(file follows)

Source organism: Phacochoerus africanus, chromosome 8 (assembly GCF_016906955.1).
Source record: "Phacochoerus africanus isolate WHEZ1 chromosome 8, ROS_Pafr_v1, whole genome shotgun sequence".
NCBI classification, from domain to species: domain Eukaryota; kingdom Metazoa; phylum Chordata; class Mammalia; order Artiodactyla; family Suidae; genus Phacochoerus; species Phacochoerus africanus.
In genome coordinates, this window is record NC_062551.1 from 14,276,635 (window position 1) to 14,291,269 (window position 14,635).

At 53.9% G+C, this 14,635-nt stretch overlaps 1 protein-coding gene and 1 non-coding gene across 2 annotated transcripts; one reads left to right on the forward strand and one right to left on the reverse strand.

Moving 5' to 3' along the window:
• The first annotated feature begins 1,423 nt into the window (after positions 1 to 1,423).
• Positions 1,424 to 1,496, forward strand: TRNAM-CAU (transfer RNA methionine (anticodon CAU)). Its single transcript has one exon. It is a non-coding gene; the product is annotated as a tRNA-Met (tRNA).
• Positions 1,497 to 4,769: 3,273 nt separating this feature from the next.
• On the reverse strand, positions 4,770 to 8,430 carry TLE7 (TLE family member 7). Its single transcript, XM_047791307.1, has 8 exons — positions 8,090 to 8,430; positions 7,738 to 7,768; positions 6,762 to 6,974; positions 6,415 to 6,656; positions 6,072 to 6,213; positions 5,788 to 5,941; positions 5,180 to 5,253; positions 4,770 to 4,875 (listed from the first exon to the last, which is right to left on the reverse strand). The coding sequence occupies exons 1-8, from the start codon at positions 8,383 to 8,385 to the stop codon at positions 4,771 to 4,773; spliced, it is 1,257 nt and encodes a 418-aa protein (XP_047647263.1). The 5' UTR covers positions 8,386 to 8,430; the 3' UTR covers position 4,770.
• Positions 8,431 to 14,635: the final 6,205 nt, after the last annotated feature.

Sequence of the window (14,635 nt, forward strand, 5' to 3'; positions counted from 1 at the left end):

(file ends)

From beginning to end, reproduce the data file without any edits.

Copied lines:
Source organism: Phacochoerus africanus, chromosome 8 (assembly GCF_016906955.1).
Source record: "Phacochoerus africanus isolate WHEZ1 chromosome 8, ROS_Pafr_v1, whole genome shotgun sequence".
NCBI classification, from domain to species: domain Eukaryota; kingdom Metazoa; phylum Chordata; class Mammalia; order Artiodactyla; family Suidae; genus Phacochoerus; species Phacochoerus africanus.
In genome coordinates, this window is record NC_062551.1 from 14,276,635 (window position 1) to 14,291,269 (window position 14,635).

At 53.9% G+C, this 14,635-nt stretch overlaps 1 protein-coding gene and 1 non-coding gene across 2 annotated transcripts; one reads left to right on the forward strand and one right to left on the reverse strand.

Moving 5' to 3' along the window:
• The first annotated feature begins 1,423 nt into the window (after positions 1 to 1,423).
• Positions 1,424 to 1,496, forward strand: TRNAM-CAU (transfer RNA methionine (anticodon CAU)). Its single transcript has one exon. It is a non-coding gene; the product is annotated as a tRNA-Met (tRNA).
• Positions 1,497 to 4,769: 3,273 nt separating this feature from the next.
• On the reverse strand, positions 4,770 to 8,430 carry TLE7 (TLE family member 7). Its single transcript, XM_047791307.1, has 8 exons — positions 8,090 to 8,430; positions 7,738 to 7,768; positions 6,762 to 6,974; positions 6,415 to 6,656; positions 6,072 to 6,213; positions 5,788 to 5,941; positions 5,180 to 5,253; positions 4,770 to 4,875 (listed from the first exon to the last, which is right to left on the reverse strand). The coding sequence occupies exons 1-8, from the start codon at positions 8,383 to 8,385 to the stop codon at positions 4,771 to 4,773; spliced, it is 1,257 nt and encodes a 418-aa protein (XP_047647263.1). The 5' UTR covers positions 8,386 to 8,430; the 3' UTR covers position 4,770.
• Positions 8,431 to 14,635: the final 6,205 nt, after the last annotated feature.

Sequence of the window (14,635 nt, forward strand, 5' to 3'; positions counted from 1 at the left end):